Nedow wins shot put BRONZE; Warner and LePage on top of decathlon leader board

The decathlon, arguably the most gruelling event of the Gold Coast 2018 Commonwealth Games, got underway this morning at Carrara Stadium. The two-day event features 12 athletes from seven different countries competing in 10 of the toughest track and field events.

Defending Champion Damian Warner shot out of the blocks in the 100-metres crossing the finish line in 10.29 seconds, proving to the world he’s on top of his game. Warner would go on to record a personal best in the shot put (15.11 metres – first time in his career he’s thrown more than 15 metres), a season’s best in the long jump (7.54 metres) and high jump (2.04 metres) and crossed the finish line in the 400-metres in a time of 48.12 seconds, first in his heat. Warner will head into day two of the competition as the leader with 4,509 points.

First-time Games participants Pierce LePage and Taylor Stewart joined Warner in the two-day event. LePage, who sat in the top three all day and recorded a season’s best in long jump (7.44 metres), heads into day two in second place with 4,380 points. Stewart, who recorded a personal best in the shot put (15.39 meters), withdrew from the competition following the morning session due to injury.

In men’s high jump qualifications, Django Lovett and Michael Mason entered the competition at 2.10 metres. Lovett, making his Commonwealth Games debut, cleared the bar on each attempt through 2.21 metres easily qualifying for the final, while Mason – the 2014 Bronze medallist – needed his third and final attempt at 2.21 metres to secure his place in Wednesday’s final.

Wheelchair racers Tristan Smyth (third in Heat 1) and Alexandre Dupont (fourth in Heat 2) competed in the men’s T54 1500-metre heats. Both races produced Commonwealth Games record times setting the stage for an exciting final tomorrow night.

When Kyle Whitehouse planted his feet in the blocks, he had one thing on his mind, a new personal best and national record in the men’s T38 100-metres. Whitehouse crossed the finish line in fourth place, 0.23 seconds shy of the bronze medal, in 11.58 seconds shaving 0.01 seconds off his Canadian record.

Sitting in fifth-place with one throw left in the men’s shot put final, Tim Nedow stepped inside the circle and delivered his biggest throw of the night – a new personal best of 20.91 metres to secure back-to-back Bronze medals at the Commonwealth Games.

In the final event of the night featuring Canadian athletes, the women’s 10,000 metres, Natasha Wodak gave it everything she had. Running with the lead pack, Wodak started to kick with 800 metres to go battling for a medal position until the end. Wodak crossed the finish line in fifth place in a time of 31:50.18, while teammate Rachel Cliff came in ninth.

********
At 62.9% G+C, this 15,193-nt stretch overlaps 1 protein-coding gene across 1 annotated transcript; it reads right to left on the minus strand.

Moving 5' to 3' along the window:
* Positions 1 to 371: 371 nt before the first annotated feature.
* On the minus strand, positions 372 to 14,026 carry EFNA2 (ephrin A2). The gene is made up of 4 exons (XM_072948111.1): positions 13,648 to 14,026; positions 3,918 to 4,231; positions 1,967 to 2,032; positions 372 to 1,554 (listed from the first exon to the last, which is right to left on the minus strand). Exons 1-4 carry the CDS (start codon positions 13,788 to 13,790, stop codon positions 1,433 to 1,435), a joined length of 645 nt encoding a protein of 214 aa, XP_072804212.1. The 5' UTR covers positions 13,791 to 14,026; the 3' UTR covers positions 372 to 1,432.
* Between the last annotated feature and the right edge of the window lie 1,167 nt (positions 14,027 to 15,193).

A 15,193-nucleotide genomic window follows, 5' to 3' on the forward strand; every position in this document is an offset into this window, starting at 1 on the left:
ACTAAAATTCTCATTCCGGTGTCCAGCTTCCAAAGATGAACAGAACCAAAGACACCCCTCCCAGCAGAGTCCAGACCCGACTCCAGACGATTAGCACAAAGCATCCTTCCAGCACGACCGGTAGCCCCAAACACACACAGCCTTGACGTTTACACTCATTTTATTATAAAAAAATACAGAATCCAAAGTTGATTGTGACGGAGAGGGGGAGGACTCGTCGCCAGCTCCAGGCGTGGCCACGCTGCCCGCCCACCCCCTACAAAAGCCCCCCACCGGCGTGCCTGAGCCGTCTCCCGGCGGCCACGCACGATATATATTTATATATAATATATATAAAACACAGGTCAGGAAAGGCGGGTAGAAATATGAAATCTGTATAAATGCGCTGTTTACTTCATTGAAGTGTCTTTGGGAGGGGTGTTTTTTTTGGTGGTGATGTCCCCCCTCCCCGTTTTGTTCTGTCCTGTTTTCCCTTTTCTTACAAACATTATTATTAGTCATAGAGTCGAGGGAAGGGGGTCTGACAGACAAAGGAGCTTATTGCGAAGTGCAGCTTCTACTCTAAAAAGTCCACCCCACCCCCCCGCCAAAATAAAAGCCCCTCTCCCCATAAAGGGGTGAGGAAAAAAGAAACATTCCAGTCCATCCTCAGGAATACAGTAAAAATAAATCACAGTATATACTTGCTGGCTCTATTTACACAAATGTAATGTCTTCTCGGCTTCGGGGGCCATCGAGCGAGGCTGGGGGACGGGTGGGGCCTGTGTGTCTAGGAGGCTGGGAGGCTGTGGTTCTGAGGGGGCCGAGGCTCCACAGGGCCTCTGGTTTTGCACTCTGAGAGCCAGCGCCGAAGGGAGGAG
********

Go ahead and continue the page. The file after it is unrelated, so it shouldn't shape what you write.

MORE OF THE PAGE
Gabriela Stafford was also in action today coming up short in Heat 2 of the women’s 1500-metres with a time of 4:09.59.

Here’s what the athletes had to say:

Damian Warner following Day 1 of the men’s decathlon

Everything going according to plan on day one

“My goal for this decathlon is to come out here and execute. Clear my opening heights and clear bars I’m supposed to make without any challenge. I did that today. A solid day overall. The 400 was just as hard as I remember it. I’m happy with today.”

On track to beat the Games record

“Right now, I’m just taking it one step at a time; it worked for me today. Tomorrow, we’ll start with the hurdles, see how I’m feeling, and if it’s there when it comes down to the 1500 metres I’ll go for it. But right now I’m just trying to win the competition.”

Pierce LePage following Day 1 of the men’s decathlon

Thoughts on a solid first day

“I feel better than I usually do, so it’s a good sign. I think the biggest events for me tomorrow will be the hurdles and pole vault. If I can do well in those events, everything will be set-up for a good score.”

Kyle Whitehouse (4th place) following the men’s T38 100m final

Happy with fourth

“Yes, I am. I’m happy with fourth place. I was looking to beat myself, beat my record, and I did that. I now hold the fastest two times [by a Canadian sprinter] in the men’s T38 100-metres.”

Tim Nedow (Bronze) following the men’s shot put final

Saving the best for last

“I’m pretty happy with that throw. I’m a pretty consistent guy, every throw is about 20.50 metres, but I knew this competition was going to be pretty strong. As you can see, second through sixth was all over 20.50 metres. I’m pretty happy with how that turned out right now.”

On his nerves and mental state sitting in fourth/fifth place

“I know what it takes to get a medal. I was pretty pumped up; I wasn’t nervous at all. I had to go for it.”

Natasha Wodak (5th place) following the women’s 10,000m final

On her battle until the end

“With three laps to go, I was like ‘you are getting a medal today’. I gave it everything I had and with 300 metres to go I thought I could do it, but then this girl got by me. I didn’t give her an inch, I fought right until the end. I’m so pleased with my performance.”

Rachel Cliff (9th place) following the women’s 10,000m final

Thoughts on the race and the slow pace

“I was just trying to stay patient through six or seven kilometres and the moves happened exactly when my coach said they would happen. It was a tough race, an inconsistent pace, and it was hard to stay focused.”

First Games and what she’ll take away

“It’s been a huge learning experience. Being with people in the Village and those from different event groups, it’s been a lot of fun – even a little distracting – and I’m thankful for the opportunity.” 

Top 8 finishes

Mohammed Ahmed, 5,000-metres – Silver

Tim Nedow, shot put – Bronze

Adam Keenan, hammer throw – 4th

Benjamin Thorne, 20km race walk – 4th

Natasha Wodak, 10,000 metres – 5th

Evan Dunfee, 20km wace walk – 8th

For more on Team Canada and the Gold Coast 2018 Commonwealth Games, visit